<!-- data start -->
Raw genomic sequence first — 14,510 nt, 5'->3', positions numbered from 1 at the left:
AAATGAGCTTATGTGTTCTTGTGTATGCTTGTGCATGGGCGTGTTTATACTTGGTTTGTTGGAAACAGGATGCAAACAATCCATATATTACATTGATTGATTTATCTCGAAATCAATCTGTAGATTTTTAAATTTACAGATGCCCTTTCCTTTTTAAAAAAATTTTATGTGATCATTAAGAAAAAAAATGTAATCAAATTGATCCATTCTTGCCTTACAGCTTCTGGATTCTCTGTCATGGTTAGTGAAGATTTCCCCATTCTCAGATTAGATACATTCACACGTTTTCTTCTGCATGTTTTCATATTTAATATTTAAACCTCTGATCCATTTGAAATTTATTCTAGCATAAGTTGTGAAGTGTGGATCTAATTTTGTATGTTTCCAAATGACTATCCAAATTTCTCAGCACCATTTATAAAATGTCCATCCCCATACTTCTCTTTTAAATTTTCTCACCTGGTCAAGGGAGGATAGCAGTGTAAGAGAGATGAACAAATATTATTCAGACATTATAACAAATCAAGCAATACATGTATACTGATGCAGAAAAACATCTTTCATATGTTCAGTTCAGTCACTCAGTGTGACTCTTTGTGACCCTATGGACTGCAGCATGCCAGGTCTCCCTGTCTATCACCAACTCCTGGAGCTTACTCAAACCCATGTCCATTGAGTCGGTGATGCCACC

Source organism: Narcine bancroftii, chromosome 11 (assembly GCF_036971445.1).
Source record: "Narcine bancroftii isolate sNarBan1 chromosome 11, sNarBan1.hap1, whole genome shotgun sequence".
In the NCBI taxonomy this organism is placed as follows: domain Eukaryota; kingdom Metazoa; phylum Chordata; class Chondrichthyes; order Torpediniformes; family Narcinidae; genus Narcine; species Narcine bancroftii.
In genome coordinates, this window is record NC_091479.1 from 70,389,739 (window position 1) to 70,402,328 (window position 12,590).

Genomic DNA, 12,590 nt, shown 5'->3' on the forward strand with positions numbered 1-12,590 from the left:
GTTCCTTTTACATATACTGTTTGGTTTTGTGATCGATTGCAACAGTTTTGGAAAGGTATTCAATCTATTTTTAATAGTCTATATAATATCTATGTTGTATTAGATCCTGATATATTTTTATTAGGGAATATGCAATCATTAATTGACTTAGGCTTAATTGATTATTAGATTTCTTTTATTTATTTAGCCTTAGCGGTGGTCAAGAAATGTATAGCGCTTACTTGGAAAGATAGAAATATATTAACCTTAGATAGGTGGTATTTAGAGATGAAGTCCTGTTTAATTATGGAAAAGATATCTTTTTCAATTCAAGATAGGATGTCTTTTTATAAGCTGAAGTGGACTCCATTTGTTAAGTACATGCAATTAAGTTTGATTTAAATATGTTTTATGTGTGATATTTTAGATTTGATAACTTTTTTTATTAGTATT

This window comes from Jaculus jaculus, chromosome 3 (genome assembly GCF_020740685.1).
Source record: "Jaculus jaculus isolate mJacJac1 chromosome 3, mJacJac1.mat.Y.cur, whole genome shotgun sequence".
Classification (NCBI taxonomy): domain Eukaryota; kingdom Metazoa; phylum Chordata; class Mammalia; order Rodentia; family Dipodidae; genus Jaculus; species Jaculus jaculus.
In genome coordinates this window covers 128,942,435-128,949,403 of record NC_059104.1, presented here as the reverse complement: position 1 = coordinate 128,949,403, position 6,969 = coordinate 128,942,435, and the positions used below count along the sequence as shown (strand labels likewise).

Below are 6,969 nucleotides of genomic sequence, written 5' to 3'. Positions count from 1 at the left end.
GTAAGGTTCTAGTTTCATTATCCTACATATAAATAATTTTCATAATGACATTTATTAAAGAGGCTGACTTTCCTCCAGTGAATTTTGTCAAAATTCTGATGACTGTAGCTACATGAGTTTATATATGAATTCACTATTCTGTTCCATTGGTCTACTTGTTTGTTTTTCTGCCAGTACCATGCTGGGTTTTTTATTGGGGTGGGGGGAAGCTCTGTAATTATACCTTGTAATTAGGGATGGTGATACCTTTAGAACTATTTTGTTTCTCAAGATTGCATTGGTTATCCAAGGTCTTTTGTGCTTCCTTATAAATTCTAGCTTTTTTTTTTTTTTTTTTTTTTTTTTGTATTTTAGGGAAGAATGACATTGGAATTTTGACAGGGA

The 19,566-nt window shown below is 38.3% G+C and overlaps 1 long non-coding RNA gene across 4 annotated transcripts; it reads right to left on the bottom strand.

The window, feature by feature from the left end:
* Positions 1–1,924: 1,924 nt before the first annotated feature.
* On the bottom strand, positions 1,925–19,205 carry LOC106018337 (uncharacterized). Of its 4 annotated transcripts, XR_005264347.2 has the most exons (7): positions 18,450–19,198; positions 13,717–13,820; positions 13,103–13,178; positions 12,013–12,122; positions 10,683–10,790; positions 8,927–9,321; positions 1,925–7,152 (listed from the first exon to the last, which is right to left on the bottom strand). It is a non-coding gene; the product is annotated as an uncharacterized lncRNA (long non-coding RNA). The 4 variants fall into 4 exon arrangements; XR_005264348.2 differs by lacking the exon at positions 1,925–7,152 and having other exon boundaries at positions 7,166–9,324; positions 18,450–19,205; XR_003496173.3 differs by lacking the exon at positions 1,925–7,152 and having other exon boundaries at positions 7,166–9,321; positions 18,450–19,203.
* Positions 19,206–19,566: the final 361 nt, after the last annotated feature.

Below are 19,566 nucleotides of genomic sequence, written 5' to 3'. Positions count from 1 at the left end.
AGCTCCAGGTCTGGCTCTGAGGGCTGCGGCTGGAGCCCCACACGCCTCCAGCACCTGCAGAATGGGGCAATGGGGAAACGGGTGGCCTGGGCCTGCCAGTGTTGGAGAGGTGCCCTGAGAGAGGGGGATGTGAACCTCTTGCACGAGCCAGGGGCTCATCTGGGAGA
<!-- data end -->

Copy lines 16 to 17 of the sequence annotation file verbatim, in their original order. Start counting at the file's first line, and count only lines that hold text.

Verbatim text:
The window, feature by feature from the left end:
* Positions 1–1,924: 1,924 nt before the first annotated feature.